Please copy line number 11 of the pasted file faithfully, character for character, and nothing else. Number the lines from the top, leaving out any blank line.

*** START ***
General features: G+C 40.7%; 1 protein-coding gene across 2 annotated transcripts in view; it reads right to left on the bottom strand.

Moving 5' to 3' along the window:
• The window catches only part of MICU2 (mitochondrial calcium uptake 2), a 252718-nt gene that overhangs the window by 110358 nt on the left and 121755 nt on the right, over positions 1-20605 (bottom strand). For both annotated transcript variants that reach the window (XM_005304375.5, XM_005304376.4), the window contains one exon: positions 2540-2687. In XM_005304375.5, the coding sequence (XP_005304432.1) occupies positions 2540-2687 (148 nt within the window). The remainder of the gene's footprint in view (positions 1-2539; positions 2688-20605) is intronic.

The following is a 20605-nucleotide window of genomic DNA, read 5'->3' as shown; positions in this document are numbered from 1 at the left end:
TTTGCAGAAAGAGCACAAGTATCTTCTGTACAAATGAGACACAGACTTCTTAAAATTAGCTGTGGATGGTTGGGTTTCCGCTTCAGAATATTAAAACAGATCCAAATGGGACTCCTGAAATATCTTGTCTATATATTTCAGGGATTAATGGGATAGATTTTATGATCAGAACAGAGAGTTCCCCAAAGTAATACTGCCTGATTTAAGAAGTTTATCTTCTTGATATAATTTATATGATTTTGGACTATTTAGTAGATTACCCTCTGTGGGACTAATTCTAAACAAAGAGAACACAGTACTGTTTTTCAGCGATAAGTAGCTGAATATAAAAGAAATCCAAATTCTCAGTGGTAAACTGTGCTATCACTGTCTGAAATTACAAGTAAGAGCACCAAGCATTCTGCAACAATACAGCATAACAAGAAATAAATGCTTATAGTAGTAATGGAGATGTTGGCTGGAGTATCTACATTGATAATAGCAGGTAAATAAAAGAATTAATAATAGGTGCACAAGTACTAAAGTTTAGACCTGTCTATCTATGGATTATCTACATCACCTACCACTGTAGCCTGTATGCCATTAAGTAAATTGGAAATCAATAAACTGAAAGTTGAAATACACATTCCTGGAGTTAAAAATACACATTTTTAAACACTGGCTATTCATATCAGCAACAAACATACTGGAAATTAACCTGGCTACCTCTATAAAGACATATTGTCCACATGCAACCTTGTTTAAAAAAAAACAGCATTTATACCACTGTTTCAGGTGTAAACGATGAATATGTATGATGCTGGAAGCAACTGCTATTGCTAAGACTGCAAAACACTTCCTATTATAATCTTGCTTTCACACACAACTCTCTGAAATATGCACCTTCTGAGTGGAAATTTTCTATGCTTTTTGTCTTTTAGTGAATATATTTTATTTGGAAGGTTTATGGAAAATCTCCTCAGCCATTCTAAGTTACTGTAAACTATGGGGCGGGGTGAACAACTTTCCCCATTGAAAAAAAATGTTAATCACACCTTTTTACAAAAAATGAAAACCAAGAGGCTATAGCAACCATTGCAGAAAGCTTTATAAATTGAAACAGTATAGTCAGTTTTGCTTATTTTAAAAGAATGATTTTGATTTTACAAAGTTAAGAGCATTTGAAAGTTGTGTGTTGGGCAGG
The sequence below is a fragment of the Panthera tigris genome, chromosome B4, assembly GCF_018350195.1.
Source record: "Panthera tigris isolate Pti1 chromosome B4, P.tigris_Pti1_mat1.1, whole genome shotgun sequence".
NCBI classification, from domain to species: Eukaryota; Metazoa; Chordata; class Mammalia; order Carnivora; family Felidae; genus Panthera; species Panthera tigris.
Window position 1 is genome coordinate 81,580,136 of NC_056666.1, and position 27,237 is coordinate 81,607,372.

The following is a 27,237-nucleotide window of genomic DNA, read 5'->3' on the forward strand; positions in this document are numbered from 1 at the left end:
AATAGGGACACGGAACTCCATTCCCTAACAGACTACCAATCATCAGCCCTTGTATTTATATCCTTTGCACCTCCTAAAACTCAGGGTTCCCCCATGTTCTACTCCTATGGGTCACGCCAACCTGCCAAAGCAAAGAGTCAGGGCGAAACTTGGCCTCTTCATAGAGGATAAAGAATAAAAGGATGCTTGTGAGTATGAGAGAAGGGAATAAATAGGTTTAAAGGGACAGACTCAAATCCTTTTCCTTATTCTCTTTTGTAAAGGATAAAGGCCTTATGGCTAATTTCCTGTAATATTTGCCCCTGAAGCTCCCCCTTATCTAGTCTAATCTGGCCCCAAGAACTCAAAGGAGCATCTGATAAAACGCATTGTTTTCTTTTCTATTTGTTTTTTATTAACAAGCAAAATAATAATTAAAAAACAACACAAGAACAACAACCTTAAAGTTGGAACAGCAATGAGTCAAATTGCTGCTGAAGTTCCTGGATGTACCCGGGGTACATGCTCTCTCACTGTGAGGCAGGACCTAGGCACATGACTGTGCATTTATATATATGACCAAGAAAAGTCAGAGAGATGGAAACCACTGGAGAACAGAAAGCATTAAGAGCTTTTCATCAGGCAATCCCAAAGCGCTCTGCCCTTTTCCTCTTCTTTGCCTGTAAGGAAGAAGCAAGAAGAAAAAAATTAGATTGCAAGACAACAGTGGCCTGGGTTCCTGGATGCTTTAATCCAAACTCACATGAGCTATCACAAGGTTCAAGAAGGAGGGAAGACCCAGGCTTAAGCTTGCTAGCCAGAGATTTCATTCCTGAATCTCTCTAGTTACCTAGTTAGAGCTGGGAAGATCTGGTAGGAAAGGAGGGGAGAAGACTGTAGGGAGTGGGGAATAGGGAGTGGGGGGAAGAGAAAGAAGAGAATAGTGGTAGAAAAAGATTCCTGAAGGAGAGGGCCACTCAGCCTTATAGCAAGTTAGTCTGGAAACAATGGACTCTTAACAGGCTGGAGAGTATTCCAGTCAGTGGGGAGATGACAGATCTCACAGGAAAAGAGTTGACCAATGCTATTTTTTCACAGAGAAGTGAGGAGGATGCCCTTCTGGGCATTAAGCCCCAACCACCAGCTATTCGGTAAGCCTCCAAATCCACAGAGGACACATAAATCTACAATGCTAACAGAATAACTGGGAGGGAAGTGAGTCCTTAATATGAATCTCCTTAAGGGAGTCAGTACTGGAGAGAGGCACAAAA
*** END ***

AATAGGGACACGGAACTCCATTCCCTAACAGACTACCAATCATCAGCCCTTGTATTTATATCCTTTGCACCTCCTAAAACTCAGGGTTCCCCCATGTTCTACTCCTATGGGTCACGCCAACCTGCCAAAGCAAAGAGTCAGGGCGAAACTTGGCCTCTTCATAGAGGATAAAGAATAAAAGGATGCTTGTGAGTATGAGAGAAGGGAATAAATAGGTTTAAAGGGACAGACTCAAATCCTTTTCCTTATTCTCTTTTGTAAAGGATAAAGGCCTTATGGCTAATTTCCTGTAATATTTGCCCCTGAAGCTCCCCCTTATCTAGTCTAATCTGGCCCCAAGAACTCAAAGGAGCATCTGATAAAACGCATTGTTTTCTTTTCTATTTGTTTTTTATTAACAAGCAAAATAATAATTAAAAAACAACACAAGAACAACAACCTTAAAGTTGGAACAGCAATGAGTCAAATTGCTGCTGAAGTTCCTGGATGTACCCGGGGTACATGCTCTCTCACTGTGAGGCAGGACCTAGGCACATGACTGTGCATTTATATATATGACCAAGAAAAGTCAGAGAGATGGAAACCACTGGAGAACAGAAAGCATTAAGAGCTTTTCATCAGGCAATCCCAAAGCGCTCTGCCCTTTTCCTCTTCTTTGCCTGTAAGGAAGAAGCAAGAAGAAAAAAATTAGATTGCAAGACAACAGTGGCCTGGGTTCCTGGATGCTTTAATCCAAACTCACATGAGCTATCACAAGGTTCAAGAAGGAGGGAAGACCCAGGCTTAAGCTTGCTAGCCAGAGATTTCATTCCTGAATCTCTCTAGTTACCTAGTTAGAGCTGGGAAGATCTGGTAGGAAAGGAGGGGAGAAGACTGTAGGGAGTGGGGAATAGGGAGTGGGGGGAAGAGAAAGAAGAGAATAGTGGTAGAAAAAGATTCCTGAAGGAGAGGGCCACTCAGCCTTATAGCAAGTTAGTCTGGAAACAATGGACTCTTAACAGGCTGGAGAGTATTCCAGTCAGTGGGGAGATGACAGATCTCACAGGAAAAGAGTTGACCAATGCTATTTTTTCACAGAGAAGTGAGGAGGATGCCCTTCTGGGCATTAAGCCCCAACCACCAGCTATTCGGTAAGCCTCCAAATCCACAGAGGACACATAAATCTACAATGCTAACAGAATAACTGGGAGGGAAGTGAGTCCTTAATATGAATCTCCTTAAGGGAGTCAGTACTGGAGAGAGGCACAAAA